And it’s very poetic that all these things she’s championed are things that she said I wouldn’t do when I promised them when I ran for governor [in 2018]. But we did. We gave the largest teacher pay raise in state history, a $5,000 raise over four years. You got to remember that two of those were during a pandemic. We’ve done law enforcement pay raises and a lot of other things. We’ve cut taxes three different times in our state, and we have a plan to continue to do that and lower the rate, but there’s no way you can do what she’s talking about doing and continue to cut taxes or even keep taxes the same in our state.
CQ: You’ve been talking to people all across the state; what are they telling you that they want to see in this November’s elections?
BK: Well, they want to see us send some help to Washington, D.C.; I think that’s part of it. And then they also just want to make sure we don’t see Stacey Abrams in the governor’s office. I mean, I think that’s what really motivates the base out there and even middle-of-the-road voters in our state, I believe. I think they believe Stacey Abrams is too extreme for our state. They know her a lot better than they did in 2018. They know she cares more about people in California and New York that are buying her book or people like George Soros that are funding a million dollars to her campaign. Georgians think that she’s more beholden to them than to our own citizens. And I just don’t think people are going to embrace the whole idea of a Biden-Abrams agenda in Georgia.
CQ: What encourages you most on the campaign trail?
BK: I think the thing that’s encouraging me right now is how optimistic people are. They’re engaged. I mean, we had an event last night, where I had people that were helping us financially, you know, in very small amounts, that haven’t been engaged in politics. They’ve never given money before. And I think that’s a good sign that our side’s motivated and people in the middle are like, “We’ve got to step up and get engaged and fight for somebody who has been fighting for us, you know, we got to fight for the guy that kept our economy up and under extreme pressure. We got to get we got to fight for the guy that was trying to get our kids back in the classroom and keep Georgia moving in the right direction and have economic prosperity, but we also want to fight for a guy that’s going to do what he says he’s going to do and stand up and fight for our position and stay,” like I did on election reform. And in pro-life issues and other things. And that’s really what keeps me fired up. It’s been incredible out there on the ground.
CQ: What are your priorities for a second term?
BK: Well, the first one was making sure that Stacey Abrams is not the governor.
I think to me, that’s the biggest issue people are thinking about right now, just the direction of our state. Do you want to keep that direction going like we’re going or do you want to go the way of the country and, you know, have big government spending and higher taxes and have the government telling you everything to do in your life? I mean, to me, that’s the contrast is out there.
So I think that’s probably the biggest issue, but we still have a lot of work to do in regards to my agenda on strengthening rural Georgia. Continuing to push rural broadband to give economic prosperity, educational opportunities, and healthcare opportunities in all parts of our state. So that would definitely be something on a second term.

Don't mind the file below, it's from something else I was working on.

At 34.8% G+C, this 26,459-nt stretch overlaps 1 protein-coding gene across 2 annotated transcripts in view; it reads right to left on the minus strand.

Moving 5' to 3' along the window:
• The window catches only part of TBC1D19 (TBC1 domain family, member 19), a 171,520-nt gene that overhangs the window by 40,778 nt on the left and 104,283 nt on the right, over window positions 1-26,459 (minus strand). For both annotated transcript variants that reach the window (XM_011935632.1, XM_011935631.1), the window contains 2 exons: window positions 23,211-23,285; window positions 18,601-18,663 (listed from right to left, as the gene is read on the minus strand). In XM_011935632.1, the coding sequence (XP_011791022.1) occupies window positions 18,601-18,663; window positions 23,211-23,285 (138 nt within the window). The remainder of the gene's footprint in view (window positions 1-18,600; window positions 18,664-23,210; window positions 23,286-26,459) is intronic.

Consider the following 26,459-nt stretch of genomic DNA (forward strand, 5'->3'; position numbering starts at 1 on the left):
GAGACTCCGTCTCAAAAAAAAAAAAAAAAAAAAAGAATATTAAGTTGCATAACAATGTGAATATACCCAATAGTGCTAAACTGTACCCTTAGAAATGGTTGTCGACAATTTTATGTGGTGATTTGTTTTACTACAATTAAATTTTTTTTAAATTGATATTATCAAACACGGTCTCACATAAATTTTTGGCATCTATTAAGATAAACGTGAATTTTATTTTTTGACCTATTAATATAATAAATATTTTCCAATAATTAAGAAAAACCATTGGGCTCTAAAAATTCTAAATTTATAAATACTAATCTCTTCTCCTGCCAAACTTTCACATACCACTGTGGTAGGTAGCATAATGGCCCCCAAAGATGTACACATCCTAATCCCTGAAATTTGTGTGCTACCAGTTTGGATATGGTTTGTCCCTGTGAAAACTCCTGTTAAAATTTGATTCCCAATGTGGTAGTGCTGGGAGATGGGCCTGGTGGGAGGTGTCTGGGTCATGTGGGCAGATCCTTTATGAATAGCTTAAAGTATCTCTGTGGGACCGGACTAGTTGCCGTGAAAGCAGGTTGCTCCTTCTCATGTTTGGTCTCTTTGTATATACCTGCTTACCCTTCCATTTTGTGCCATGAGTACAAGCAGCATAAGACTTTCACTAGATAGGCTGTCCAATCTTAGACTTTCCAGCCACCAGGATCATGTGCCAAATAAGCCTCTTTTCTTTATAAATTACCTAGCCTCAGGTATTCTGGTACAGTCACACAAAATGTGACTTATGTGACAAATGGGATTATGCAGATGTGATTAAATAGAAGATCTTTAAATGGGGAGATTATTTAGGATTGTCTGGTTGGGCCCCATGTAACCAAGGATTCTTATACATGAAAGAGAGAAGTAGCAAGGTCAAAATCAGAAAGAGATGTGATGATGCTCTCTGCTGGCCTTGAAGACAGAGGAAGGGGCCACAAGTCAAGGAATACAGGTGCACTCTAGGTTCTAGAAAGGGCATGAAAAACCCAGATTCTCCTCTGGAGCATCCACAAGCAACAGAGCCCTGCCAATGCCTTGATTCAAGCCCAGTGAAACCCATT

We’ve got a great plan to continue to lower the tax rate in Georgia, but we got to have some tough conversations on how we do that and how many exemptions we have and whether we’re getting a bang for our book on exemptions, and whether, you know, we’d be better off looking at replacing some of those and then continuing to lower the rate for everybody. And so certainly tax reform is one of those, continuing to make sure we’re educating the workforce of the future and that we have enough of a workforce for the jobs that we have come into our state which is incredible, because we’ve had record economic development success, and I think we’re gonna continue to see that. We’ve had two record years in a row, and you know, we have a lot of stuff, a lot of jobs, and we’ve got to get people in our state to help folks that are building here and expanding here.
And so those are just, you know, a few of the issues that we’ll continue to be working on. I would just like to keep making sure that we continue to move the needle on violent crime and keeping our community safe. And that is probably one of the top issues that we are responsible for in the state constitution. And I’ve been very vocal on that issue. And we’re going to continue to be in that fight. And I think that’s something else people are concerned about.
CQ: I’ve got one last question, and I would be remiss if I didn’t ask you this one. What do you think are the Georgia Bulldogs’ chances for a repeat national championship in football this year?
BK: Well, I think they’re pretty good if we can stay healthy. You know, we had a really good team a few years ago, and we had some key injuries when we were playing big games and got nervous at the end of the season. And thankfully, last year, we had so much depth. Even if we had somebody go down, we had a lot of really good young players step up. Thankfully, a lot of those kids are coming back. And even though we lost a lot of people on defense, we’ve got great folks coming in to replace him, and so I think the chances are good. I mean, I definitely feel like we’re a top-five team, but we gotta go out there and execute, and we’ve got, as you know in the SEC, tough competition. So it’s gonna be fun to watch, but I’m excited.